Thursday, January 15, 2015

#JeSuisCharlie: My Experience at the Demonstration in Paris

I've already given you my thoughts on the attacks (you can read them here if you haven't already done so), but I think it's also important to sum up my experience at the demonstration in Paris on January 11 in honor of those killed in the Paris terrorist attacks.


On a whim, one of my roommates and I decided to spring for train tickets to Paris in order to attend the Marche républicaine. I contemplated whether it was worth it--it cost 30€, after all, and I could use the money elsewhere. But I knew how badly I'd regret it if I passed up the opportunity to attend this historic event and I bit the bullet. And I am so glad I did.

In order to encourage attendance, France's national train company, SNCF, lowered prices to and from Paris, and the city of Paris made all public transportation free. And boy, did that ever encourage attendance. One million were expected, but reports say that there were between 1.5 and 2 million demonstrators, making this the largest demonstration in French history. I still can't believe that I helped make history.

The march officially began at République and ended at Nation, but it was so crowded that my friend and I didn't even make it to République. One by one, métro stations started to close as the crowd grew, and there were so many people that we weren't really able to march. We "marched" for nearly two-and-a-half hours yet only walked maybe one kilometer.

Never in my life have I seen such unity, both religious and political. Ever. Here I was surrounded by nearly two million others, all of whom were there to express their love for one another, no matter what religion. I always smiled when I'd see a "Je Suis Juif" ("I am Jewish") sign, but I'd smile even bigger when I'd see "Je Suis Juif" next to (or on the same sign as) "Je Suis Ahmed" (in honor of the Muslim police officer, Ahmed, who was killed in the attacks). World leaders came together to stand by France's side, from Angela Merkel to Benjamin Netanyahu to Mahmoud Abbas. Yes, I am critical of the United States' decision to not send a top official, but that's a discussion for a later time. The point is, every single person was there to support France.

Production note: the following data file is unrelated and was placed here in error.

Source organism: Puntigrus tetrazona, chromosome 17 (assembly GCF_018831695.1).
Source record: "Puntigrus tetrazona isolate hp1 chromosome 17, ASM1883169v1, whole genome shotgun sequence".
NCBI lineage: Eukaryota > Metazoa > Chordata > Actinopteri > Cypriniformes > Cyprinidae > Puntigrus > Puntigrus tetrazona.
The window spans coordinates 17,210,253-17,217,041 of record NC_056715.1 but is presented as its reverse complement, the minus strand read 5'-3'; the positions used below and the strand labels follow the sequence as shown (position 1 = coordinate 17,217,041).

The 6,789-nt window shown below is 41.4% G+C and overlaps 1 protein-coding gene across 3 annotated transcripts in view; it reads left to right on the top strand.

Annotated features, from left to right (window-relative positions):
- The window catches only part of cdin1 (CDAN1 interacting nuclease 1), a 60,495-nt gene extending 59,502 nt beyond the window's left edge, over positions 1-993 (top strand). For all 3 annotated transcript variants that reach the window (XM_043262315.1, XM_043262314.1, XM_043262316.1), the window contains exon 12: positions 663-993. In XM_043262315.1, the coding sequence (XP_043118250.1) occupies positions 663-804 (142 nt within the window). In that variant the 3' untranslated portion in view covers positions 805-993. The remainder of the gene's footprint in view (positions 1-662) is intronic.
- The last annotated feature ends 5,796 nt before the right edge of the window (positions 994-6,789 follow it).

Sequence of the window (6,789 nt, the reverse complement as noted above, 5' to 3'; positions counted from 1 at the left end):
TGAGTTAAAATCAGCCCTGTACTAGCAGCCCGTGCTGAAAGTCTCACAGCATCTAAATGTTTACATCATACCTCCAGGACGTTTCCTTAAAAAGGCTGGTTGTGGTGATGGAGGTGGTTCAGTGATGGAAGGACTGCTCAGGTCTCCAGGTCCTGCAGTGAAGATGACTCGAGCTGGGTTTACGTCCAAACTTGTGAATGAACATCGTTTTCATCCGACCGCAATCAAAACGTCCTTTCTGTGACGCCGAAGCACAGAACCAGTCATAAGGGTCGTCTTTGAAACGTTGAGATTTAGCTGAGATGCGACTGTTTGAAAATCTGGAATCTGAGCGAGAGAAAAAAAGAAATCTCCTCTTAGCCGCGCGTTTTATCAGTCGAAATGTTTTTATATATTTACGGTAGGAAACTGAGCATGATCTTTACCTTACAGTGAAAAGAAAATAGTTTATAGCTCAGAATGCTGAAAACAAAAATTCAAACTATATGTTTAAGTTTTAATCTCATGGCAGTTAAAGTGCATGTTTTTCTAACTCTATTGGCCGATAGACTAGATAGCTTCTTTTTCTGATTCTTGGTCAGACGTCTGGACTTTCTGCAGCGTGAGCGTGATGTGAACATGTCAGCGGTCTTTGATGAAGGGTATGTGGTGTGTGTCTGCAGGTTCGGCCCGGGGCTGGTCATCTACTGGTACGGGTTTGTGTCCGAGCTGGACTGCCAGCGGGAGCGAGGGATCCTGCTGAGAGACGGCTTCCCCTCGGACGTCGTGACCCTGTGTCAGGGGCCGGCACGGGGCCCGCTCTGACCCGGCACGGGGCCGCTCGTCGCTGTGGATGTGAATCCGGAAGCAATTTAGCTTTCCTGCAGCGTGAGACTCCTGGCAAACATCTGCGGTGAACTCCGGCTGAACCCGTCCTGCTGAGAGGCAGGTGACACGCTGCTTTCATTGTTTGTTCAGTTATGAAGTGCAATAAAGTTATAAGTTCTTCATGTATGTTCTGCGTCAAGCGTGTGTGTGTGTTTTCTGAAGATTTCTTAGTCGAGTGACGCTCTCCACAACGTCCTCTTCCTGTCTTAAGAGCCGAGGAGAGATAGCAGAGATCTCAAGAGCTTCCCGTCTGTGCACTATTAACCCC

In the 24 hours leading up to the demonstration, I was terrified. What if a riot broke out? What if extremists used the crowds to their advantage? But once I arrived, I felt safer than I ever have in Paris, surrounded by so many caring French patriots--and over a thousand police officers and gendarmes.

I'm going to end my words here, as I believe the photos and video will speak more loudly and effectively. Watch out for the clip where the crowd sings the French national anthem, La Marseillaise. If that experience alone didn't give me the chills, I don't know what would.

Vive la France.


...And my favorite photo from the entire day.

2 comments:

  1. How cool that you went to this, and had the guts to participate.

    ReplyDelete
  2. I went to the vigil in trafalgar Square here in London which was also quite moving. Hopefully the attack has done the opposite from what was intended: instead of deepening schisms, hopefully it will just bring people closer together. x

    ReplyDelete

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